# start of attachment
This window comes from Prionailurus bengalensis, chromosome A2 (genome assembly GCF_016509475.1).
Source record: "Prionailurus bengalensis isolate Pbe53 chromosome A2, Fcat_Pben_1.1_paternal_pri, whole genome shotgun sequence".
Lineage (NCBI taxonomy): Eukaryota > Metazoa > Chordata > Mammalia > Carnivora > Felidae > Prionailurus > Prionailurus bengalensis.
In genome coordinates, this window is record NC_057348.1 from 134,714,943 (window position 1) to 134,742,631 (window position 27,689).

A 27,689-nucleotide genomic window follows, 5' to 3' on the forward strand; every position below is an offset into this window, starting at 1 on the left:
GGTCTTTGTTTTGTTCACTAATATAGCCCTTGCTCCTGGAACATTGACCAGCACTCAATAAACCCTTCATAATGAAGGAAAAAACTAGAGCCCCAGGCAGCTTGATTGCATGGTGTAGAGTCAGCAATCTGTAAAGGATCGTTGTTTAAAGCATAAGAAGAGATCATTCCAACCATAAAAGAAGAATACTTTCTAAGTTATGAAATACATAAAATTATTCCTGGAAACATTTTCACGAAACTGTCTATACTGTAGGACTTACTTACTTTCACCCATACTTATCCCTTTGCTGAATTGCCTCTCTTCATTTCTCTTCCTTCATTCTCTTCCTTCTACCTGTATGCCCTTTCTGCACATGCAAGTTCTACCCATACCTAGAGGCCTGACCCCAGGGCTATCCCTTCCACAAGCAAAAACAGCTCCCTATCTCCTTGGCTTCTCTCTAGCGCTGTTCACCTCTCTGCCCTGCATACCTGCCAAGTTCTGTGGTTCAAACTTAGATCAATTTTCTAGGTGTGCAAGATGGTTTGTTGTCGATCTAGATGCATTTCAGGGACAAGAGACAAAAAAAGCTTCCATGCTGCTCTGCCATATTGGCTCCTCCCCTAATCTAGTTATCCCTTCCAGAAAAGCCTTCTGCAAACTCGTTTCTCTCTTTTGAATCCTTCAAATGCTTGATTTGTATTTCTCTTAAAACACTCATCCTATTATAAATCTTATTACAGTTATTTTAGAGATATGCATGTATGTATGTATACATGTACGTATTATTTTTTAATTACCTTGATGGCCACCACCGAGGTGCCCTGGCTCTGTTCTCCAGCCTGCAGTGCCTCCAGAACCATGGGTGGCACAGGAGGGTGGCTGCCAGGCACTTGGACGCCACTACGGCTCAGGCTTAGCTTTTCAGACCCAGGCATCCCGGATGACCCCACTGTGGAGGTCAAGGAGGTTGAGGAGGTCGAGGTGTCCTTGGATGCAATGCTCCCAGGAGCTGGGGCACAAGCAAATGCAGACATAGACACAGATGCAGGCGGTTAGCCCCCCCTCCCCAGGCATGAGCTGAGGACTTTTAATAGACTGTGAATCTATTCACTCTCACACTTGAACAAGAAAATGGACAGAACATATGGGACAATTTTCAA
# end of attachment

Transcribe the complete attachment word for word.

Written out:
This window comes from Prionailurus bengalensis, chromosome A2 (genome assembly GCF_016509475.1).
Source record: "Prionailurus bengalensis isolate Pbe53 chromosome A2, Fcat_Pben_1.1_paternal_pri, whole genome shotgun sequence".
Lineage (NCBI taxonomy): Eukaryota > Metazoa > Chordata > Mammalia > Carnivora > Felidae > Prionailurus > Prionailurus bengalensis.
In genome coordinates, this window is record NC_057348.1 from 134,714,943 (window position 1) to 134,742,631 (window position 27,689).

A 27,689-nucleotide genomic window follows, 5' to 3' on the forward strand; every position below is an offset into this window, starting at 1 on the left:
GGTCTTTGTTTTGTTCACTAATATAGCCCTTGCTCCTGGAACATTGACCAGCACTCAATAAACCCTTCATAATGAAGGAAAAAACTAGAGCCCCAGGCAGCTTGATTGCATGGTGTAGAGTCAGCAATCTGTAAAGGATCGTTGTTTAAAGCATAAGAAGAGATCATTCCAACCATAAAAGAAGAATACTTTCTAAGTTATGAAATACATAAAATTATTCCTGGAAACATTTTCACGAAACTGTCTATACTGTAGGACTTACTTACTTTCACCCATACTTATCCCTTTGCTGAATTGCCTCTCTTCATTTCTCTTCCTTCATTCTCTTCCTTCTACCTGTATGCCCTTTCTGCACATGCAAGTTCTACCCATACCTAGAGGCCTGACCCCAGGGCTATCCCTTCCACAAGCAAAAACAGCTCCCTATCTCCTTGGCTTCTCTCTAGCGCTGTTCACCTCTCTGCCCTGCATACCTGCCAAGTTCTGTGGTTCAAACTTAGATCAATTTTCTAGGTGTGCAAGATGGTTTGTTGTCGATCTAGATGCATTTCAGGGACAAGAGACAAAAAAAGCTTCCATGCTGCTCTGCCATATTGGCTCCTCCCCTAATCTAGTTATCCCTTCCAGAAAAGCCTTCTGCAAACTCGTTTCTCTCTTTTGAATCCTTCAAATGCTTGATTTGTATTTCTCTTAAAACACTCATCCTATTATAAATCTTATTACAGTTATTTTAGAGATATGCATGTATGTATGTATACATGTACGTATTATTTTTTAATTACCTTGATGGCCACCACCGAGGTGCCCTGGCTCTGTTCTCCAGCCTGCAGTGCCTCCAGAACCATGGGTGGCACAGGAGGGTGGCTGCCAGGCACTTGGACGCCACTACGGCTCAGGCTTAGCTTTTCAGACCCAGGCATCCCGGATGACCCCACTGTGGAGGTCAAGGAGGTTGAGGAGGTCGAGGTGTCCTTGGATGCAATGCTCCCAGGAGCTGGGGCACAAGCAAATGCAGACATAGACACAGATGCAGGCGGTTAGCCCCCCCTCCCCAGGCATGAGCTGAGGACTTTTAATAGACTGTGAATCTATTCACTCTCACACTTGAACAAGAAAATGGACAGAACATATGGGACAATTTTCAA